ADA at 30. More Work to be Done on Hearing Loss

ADA at 30. More Work to be Done on Hearing Loss

The Americans With Disabilities Act (ADA) was founded in 1990. So this year the ADA is 30! The ADA raises awareness about disabilities, and protects the rights of Americans with disabilities. This includes people with hearing loss. The ADA ensures that people with hearing loss have equal access to work opportunities and community services. However, there’s still a lot more work to be done on hearing loss.

Understanding the Americans With Disabilities Act

The ADA was signed into law in 1990, and since then it’s protected Americans with disabilities. The act legislates equal opportunities for Americans with disabilities, and ensures equal access to services and employment. The ADA states that businesses and companies cannot discriminate against anyone because of a disability. Workplaces, community services, and government organizations must all comply with ADA regulations in providing equal access and opportunities to Americans with disabilities.

In the last 30 years the ADA has made incredible progress, but there’s still a lot more work to be done.

Celebrating Successes

The ADA is groundbreaking legislation that protects the rights of Americans with disabilities. The act has increased accessibility for all Americans, including those with hearing loss. If you have hearing loss, the ADA requires employers, educational institutions, and service providers to help you hear through reasonable accommodations. This can include real time captioning, providing an FM receiver, using an ASL interpreter, or utilizing a note taker.

The ADA has also worked tirelessly to raise awareness about disability issues, including hearing loss issues. Hearing loss is sometimes called an invisible disability because it’s hard to spot. People with hearing loss don’t have any visible markers of their hearing loss, so others don’t realize they have this disability, or that they may need accommodations to help them hear clearly.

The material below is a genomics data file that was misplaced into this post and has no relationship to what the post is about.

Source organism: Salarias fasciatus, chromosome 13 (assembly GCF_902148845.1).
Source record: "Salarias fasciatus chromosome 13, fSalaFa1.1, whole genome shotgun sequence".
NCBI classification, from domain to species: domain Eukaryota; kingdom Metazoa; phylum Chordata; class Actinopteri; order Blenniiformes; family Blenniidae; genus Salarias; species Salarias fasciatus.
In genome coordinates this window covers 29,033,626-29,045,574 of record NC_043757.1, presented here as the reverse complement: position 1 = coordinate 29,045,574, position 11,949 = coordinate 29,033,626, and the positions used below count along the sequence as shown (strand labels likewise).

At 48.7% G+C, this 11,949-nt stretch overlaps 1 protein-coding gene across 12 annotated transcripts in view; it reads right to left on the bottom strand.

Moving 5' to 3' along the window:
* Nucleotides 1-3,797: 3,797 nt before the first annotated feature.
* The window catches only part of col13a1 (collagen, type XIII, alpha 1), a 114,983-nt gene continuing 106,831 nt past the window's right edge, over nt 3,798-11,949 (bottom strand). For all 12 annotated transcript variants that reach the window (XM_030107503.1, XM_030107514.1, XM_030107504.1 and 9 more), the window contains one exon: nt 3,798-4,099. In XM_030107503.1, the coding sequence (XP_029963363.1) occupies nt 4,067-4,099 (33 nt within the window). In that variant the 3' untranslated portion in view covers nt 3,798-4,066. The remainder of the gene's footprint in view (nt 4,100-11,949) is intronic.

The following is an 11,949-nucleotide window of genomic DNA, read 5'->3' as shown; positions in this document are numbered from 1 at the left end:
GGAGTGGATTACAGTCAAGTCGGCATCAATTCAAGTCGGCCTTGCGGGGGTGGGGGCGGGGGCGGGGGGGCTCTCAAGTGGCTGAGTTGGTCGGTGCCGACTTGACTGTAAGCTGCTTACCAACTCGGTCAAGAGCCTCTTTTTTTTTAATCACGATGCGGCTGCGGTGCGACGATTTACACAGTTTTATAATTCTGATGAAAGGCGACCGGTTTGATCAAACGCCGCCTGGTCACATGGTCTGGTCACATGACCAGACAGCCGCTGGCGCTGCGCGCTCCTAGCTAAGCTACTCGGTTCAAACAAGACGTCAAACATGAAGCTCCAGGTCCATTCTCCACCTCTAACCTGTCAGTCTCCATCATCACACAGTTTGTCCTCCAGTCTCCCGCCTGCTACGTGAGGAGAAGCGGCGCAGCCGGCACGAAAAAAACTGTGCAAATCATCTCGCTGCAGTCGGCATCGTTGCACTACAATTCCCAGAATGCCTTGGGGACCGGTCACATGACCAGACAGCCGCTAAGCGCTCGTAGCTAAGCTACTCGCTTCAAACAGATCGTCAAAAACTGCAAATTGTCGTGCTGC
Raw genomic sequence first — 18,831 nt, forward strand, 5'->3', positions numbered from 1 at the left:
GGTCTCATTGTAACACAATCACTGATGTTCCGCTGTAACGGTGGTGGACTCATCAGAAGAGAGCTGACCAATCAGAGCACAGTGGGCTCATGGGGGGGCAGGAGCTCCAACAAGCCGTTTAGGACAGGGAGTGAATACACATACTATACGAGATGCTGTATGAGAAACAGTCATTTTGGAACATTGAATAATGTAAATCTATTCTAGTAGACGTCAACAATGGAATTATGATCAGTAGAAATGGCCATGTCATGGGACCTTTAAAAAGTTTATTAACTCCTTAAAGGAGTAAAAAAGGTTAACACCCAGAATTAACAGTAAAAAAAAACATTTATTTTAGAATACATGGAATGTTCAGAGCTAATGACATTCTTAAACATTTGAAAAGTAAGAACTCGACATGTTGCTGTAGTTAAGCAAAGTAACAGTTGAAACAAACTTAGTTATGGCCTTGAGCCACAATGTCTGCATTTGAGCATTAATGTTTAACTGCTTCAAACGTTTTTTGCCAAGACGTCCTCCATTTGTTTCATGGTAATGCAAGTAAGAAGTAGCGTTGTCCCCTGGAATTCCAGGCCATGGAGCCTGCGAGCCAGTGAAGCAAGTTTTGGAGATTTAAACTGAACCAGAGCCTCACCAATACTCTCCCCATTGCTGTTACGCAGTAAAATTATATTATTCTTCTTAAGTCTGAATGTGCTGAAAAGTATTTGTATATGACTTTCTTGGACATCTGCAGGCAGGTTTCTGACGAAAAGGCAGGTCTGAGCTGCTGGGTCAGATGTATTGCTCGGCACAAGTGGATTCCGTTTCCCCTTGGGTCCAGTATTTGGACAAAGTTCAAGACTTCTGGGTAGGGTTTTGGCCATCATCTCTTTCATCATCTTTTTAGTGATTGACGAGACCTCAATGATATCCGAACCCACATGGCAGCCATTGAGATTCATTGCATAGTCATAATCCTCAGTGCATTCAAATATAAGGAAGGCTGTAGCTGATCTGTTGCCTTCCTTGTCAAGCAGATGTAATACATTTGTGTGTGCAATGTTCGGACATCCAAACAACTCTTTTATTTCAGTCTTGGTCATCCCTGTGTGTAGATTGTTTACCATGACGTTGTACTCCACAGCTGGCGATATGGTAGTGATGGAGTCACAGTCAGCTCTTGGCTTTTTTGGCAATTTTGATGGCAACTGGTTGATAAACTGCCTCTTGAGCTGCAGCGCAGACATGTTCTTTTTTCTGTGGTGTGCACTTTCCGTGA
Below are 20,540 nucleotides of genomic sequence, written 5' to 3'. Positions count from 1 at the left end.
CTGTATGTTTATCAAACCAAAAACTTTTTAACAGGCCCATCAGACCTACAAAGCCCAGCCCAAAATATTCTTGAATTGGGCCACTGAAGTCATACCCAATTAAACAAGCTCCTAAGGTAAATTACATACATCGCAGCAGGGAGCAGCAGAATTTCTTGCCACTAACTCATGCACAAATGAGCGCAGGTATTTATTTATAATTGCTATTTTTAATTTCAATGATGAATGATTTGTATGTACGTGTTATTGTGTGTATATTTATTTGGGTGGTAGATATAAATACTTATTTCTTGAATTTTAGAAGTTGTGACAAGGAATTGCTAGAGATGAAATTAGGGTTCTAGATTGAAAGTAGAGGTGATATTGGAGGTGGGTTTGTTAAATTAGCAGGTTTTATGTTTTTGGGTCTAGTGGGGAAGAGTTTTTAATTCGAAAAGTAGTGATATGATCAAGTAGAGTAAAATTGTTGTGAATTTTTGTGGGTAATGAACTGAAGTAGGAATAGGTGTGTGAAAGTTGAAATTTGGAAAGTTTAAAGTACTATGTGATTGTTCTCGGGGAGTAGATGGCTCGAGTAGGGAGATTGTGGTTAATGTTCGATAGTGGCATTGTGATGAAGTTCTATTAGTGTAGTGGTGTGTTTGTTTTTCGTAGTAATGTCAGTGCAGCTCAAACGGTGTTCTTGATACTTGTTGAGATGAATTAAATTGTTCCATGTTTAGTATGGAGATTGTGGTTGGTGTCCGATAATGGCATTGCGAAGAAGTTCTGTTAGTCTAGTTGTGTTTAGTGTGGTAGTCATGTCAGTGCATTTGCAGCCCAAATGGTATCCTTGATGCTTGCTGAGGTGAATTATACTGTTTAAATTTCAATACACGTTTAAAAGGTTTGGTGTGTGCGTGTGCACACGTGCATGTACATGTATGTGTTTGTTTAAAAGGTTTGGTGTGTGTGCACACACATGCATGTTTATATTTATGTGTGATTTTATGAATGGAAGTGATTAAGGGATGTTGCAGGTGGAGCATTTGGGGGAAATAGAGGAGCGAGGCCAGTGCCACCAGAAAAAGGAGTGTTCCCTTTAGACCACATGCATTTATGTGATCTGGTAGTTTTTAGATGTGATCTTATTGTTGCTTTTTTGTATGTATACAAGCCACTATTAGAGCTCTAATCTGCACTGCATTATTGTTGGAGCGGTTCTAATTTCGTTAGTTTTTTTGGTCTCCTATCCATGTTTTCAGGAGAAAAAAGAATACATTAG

Increasing Visibility in Media

One way to raise more awareness about hearing loss is to advocate for increasing visibility and representation in media. Very few companies use images of people with hearing loss, or show modern hearing technology. Some companies even portray hearing loss using outdated images of large and unattractive hearing aids.

Using images of modern hearing technology and normalizing wearing hearing aids can continue to raise awareness of hearing loss, and shed some light on this invisible disability. 

Regulating Online Communication 

In 1990 no one was communicating online so there are very few regulations about online communication. Another way the ADA can continue to support the hard of hearing community is to update the laws about online communication. Online spaces can be challenging for people with hearing loss, and it can be difficult to hear what’s being said. Some social media platforms provide closed captioning for videos, while others do not. Until the ADA regulates closed captioning, many of these companies won’t invest the resources to make their platforms accessible for everyone.

Regulating Video Calls

When it comes to digital communication, like video calls, addition regulation could go a long way in making these spaces more inclusive for people with hearing loss. Some platforms do provide real-time closed captioning during video and audio calls, while others do not. Without closed captioning, it can be very challenging for those with hearing loss to participate in these virtual meetings. 

Accessing Healthcare

Another area where the ADA has more work to do involves regulations about accessing healthcare. People with hearing loss have a hard time following conversations, and in a crowded doctor’s office or hospital, all the background noises can make it even harder to hear what’s being said. The hard of hearing community often relies on body language cues or lip reading to understand their healthcare professionals.

As healthcare providers are required to wear masks, it becomes even more challenging for people with hearing loss to follow the conversation. One solution the ADA could propose is to regulate mask wearing by asking healthcare professionals to wear masks with a clear panel over the mouth. This would make it easier for the hard of hearing community to understand what’s being said. 

Treating Hearing Loss

If you have a hearing loss, it’s time to treat your hearing loss with a quality pair of hearing aids. These devices will help you access services, hear at work, and catch every word during online meetings. Celebrate the ADA turning 30 by treating your hearing loss today! Contact us to schedule a consultation.